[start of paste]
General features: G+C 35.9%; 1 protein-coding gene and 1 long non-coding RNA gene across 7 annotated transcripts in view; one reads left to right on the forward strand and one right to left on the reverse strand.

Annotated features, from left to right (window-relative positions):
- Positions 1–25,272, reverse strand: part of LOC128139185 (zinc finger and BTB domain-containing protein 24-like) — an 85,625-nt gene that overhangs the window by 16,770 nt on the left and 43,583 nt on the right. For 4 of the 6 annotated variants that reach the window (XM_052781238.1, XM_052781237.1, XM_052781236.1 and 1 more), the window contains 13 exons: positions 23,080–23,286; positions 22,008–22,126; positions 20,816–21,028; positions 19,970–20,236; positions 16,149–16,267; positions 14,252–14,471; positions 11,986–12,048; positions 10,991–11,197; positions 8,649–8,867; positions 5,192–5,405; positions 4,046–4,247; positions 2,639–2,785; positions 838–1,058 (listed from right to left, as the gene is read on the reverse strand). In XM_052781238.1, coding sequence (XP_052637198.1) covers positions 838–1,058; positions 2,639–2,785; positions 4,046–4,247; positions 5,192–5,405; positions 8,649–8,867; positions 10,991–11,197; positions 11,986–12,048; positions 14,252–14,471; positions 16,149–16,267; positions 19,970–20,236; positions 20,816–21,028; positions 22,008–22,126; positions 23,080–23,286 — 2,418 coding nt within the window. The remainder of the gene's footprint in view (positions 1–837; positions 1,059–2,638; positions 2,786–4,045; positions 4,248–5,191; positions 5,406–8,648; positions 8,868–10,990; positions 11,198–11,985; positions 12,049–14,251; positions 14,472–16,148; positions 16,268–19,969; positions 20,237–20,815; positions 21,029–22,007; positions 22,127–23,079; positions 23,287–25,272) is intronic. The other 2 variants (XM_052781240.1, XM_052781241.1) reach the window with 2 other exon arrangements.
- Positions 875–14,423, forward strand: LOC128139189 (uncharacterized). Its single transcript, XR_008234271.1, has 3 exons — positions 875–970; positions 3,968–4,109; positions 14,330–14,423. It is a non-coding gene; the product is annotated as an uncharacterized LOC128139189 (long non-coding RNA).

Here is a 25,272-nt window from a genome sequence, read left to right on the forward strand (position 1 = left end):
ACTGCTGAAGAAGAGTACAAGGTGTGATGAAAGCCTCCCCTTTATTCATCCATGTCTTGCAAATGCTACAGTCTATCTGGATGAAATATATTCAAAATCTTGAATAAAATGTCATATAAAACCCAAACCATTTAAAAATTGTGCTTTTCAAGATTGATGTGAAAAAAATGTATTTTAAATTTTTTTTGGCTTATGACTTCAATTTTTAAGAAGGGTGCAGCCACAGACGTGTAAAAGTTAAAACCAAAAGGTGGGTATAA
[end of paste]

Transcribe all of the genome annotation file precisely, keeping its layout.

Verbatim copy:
General features: G+C 35.9%; 1 protein-coding gene and 1 long non-coding RNA gene across 7 annotated transcripts in view; one reads left to right on the forward strand and one right to left on the reverse strand.

Annotated features, from left to right (window-relative positions):
- Positions 1–25,272, reverse strand: part of LOC128139185 (zinc finger and BTB domain-containing protein 24-like) — an 85,625-nt gene that overhangs the window by 16,770 nt on the left and 43,583 nt on the right. For 4 of the 6 annotated variants that reach the window (XM_052781238.1, XM_052781237.1, XM_052781236.1 and 1 more), the window contains 13 exons: positions 23,080–23,286; positions 22,008–22,126; positions 20,816–21,028; positions 19,970–20,236; positions 16,149–16,267; positions 14,252–14,471; positions 11,986–12,048; positions 10,991–11,197; positions 8,649–8,867; positions 5,192–5,405; positions 4,046–4,247; positions 2,639–2,785; positions 838–1,058 (listed from right to left, as the gene is read on the reverse strand). In XM_052781238.1, coding sequence (XP_052637198.1) covers positions 838–1,058; positions 2,639–2,785; positions 4,046–4,247; positions 5,192–5,405; positions 8,649–8,867; positions 10,991–11,197; positions 11,986–12,048; positions 14,252–14,471; positions 16,149–16,267; positions 19,970–20,236; positions 20,816–21,028; positions 22,008–22,126; positions 23,080–23,286 — 2,418 coding nt within the window. The remainder of the gene's footprint in view (positions 1–837; positions 1,059–2,638; positions 2,786–4,045; positions 4,248–5,191; positions 5,406–8,648; positions 8,868–10,990; positions 11,198–11,985; positions 12,049–14,251; positions 14,472–16,148; positions 16,268–19,969; positions 20,237–20,815; positions 21,029–22,007; positions 22,127–23,079; positions 23,287–25,272) is intronic. The other 2 variants (XM_052781240.1, XM_052781241.1) reach the window with 2 other exon arrangements.
- Positions 875–14,423, forward strand: LOC128139189 (uncharacterized). Its single transcript, XR_008234271.1, has 3 exons — positions 875–970; positions 3,968–4,109; positions 14,330–14,423. It is a non-coding gene; the product is annotated as an uncharacterized LOC128139189 (long non-coding RNA).

Here is a 25,272-nt window from a genome sequence, read left to right on the forward strand (position 1 = left end):
ACTGCTGAAGAAGAGTACAAGGTGTGATGAAAGCCTCCCCTTTATTCATCCATGTCTTGCAAATGCTACAGTCTATCTGGATGAAATATATTCAAAATCTTGAATAAAATGTCATATAAAACCCAAACCATTTAAAAATTGTGCTTTTCAAGATTGATGTGAAAAAAATGTATTTTAAATTTTTTTTGGCTTATGACTTCAATTTTTAAGAAGGGTGCAGCCACAGACGTGTAAAAGTTAAAACCAAAAGGTGGGTATAA